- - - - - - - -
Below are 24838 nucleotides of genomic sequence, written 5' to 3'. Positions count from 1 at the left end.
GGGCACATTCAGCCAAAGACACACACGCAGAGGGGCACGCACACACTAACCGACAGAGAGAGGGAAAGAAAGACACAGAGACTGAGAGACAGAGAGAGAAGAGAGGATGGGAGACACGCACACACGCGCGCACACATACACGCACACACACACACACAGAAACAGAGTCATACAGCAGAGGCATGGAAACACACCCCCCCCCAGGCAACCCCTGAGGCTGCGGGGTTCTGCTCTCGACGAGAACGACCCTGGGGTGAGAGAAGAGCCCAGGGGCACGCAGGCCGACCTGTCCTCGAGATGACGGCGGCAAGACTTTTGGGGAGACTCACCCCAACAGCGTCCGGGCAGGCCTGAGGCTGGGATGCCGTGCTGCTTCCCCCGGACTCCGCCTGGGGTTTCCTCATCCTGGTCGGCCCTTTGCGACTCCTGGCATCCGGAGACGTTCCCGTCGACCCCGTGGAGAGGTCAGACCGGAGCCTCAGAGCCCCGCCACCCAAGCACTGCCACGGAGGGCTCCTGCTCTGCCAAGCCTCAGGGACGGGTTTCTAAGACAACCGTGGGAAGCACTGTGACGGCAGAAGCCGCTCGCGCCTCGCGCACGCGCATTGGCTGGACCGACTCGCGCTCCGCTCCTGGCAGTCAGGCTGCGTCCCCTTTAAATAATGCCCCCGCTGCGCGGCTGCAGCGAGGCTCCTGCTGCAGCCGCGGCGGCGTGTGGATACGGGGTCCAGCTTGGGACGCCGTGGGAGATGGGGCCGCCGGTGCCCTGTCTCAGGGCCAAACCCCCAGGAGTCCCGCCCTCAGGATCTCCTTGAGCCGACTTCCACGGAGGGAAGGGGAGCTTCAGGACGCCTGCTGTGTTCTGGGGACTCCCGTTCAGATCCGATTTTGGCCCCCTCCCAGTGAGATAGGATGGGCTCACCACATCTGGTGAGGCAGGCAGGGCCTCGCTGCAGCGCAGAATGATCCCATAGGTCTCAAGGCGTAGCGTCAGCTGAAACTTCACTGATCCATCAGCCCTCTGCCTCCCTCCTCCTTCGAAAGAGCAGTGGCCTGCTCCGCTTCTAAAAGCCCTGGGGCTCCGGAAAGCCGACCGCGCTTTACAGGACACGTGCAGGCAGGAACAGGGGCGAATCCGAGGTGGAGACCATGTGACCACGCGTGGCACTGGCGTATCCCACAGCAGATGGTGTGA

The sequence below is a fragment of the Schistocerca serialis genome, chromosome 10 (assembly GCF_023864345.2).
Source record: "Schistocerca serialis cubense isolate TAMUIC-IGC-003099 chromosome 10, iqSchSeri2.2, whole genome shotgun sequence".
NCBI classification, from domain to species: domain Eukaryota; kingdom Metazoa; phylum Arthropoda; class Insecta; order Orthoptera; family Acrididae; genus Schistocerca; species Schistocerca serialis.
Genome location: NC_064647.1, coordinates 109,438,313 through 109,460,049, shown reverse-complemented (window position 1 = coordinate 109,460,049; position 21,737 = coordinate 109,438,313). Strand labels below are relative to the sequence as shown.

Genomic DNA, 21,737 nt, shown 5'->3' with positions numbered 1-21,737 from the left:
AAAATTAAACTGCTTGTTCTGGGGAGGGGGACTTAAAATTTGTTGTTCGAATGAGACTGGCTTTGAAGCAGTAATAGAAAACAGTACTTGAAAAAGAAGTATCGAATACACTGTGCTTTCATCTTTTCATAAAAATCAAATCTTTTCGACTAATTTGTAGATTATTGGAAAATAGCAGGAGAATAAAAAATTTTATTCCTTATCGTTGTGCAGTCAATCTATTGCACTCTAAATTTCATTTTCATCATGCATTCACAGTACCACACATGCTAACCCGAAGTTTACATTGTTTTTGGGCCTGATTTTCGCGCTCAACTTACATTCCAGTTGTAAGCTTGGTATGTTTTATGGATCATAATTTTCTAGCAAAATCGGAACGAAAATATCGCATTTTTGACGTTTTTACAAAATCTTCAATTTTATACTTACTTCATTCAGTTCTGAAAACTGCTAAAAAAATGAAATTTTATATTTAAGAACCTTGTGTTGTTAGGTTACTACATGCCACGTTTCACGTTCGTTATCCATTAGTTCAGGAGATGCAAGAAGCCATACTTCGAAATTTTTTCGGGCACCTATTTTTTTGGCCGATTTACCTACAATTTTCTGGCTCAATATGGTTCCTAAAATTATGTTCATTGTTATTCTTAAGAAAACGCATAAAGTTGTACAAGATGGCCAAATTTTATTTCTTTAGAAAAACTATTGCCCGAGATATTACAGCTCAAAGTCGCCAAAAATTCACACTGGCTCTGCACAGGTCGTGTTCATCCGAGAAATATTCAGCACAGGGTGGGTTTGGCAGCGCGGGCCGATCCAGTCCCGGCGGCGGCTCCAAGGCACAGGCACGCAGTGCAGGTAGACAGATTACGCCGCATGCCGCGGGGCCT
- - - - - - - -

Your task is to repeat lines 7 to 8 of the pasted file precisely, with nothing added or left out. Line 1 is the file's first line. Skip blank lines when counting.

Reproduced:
Genomic DNA, 21,737 nt, shown 5'->3' with positions numbered 1-21,737 from the left:
AAAATTAAACTGCTTGTTCTGGGGAGGGGGACTTAAAATTTGTTGTTCGAATGAGACTGGCTTTGAAGCAGTAATAGAAAACAGTACTTGAAAAAGAAGTATCGAATACACTGTGCTTTCATCTTTTCATAAAAATCAAATCTTTTCGACTAATTTGTAGATTATTGGAAAATAGCAGGAGAATAAAAAATTTTATTCCTTATCGTTGTGCAGTCAATCTATTGCACTCTAAATTTCATTTTCATCATGCATTCACAGTACCACACATGCTAACCCGAAGTTTACATTGTTTTTGGGCCTGATTTTCGCGCTCAACTTACATTCCAGTTGTAAGCTTGGTATGTTTTATGGATCATAATTTTCTAGCAAAATCGGAACGAAAATATCGCATTTTTGACGTTTTTACAAAATCTTCAATTTTATACTTACTTCATTCAGTTCTGAAAACTGCTAAAAAAATGAAATTTTATATTTAAGAACCTTGTGTTGTTAGGTTACTACATGCCACGTTTCACGTTCGTTATCCATTAGTTCAGGAGATGCAAGAAGCCATACTTCGAAATTTTTTCGGGCACCTATTTTTTTGGCCGATTTACCTACAATTTTCTGGCTCAATATGGTTCCTAAAATTATGTTCATTGTTATTCTTAAGAAAACGCATAAAGTTGTACAAGATGGCCAAATTTTATTTCTTTAGAAAAACTATTGCCCGAGATATTACAGCTCAAAGTCGCCAAAAATTCACACTGGCTCTGCACAGGTCGTGTTCATCCGAGAAATATTCAGCACAGGGTGGGTTTGGCAGCGCGGGCCGATCCAGTCCCGGCGGCGGCTCCAAGGCACAGGCACGCAGTGCAGGTAGACAGATTACGCCGCATGCCGCGGGGCCT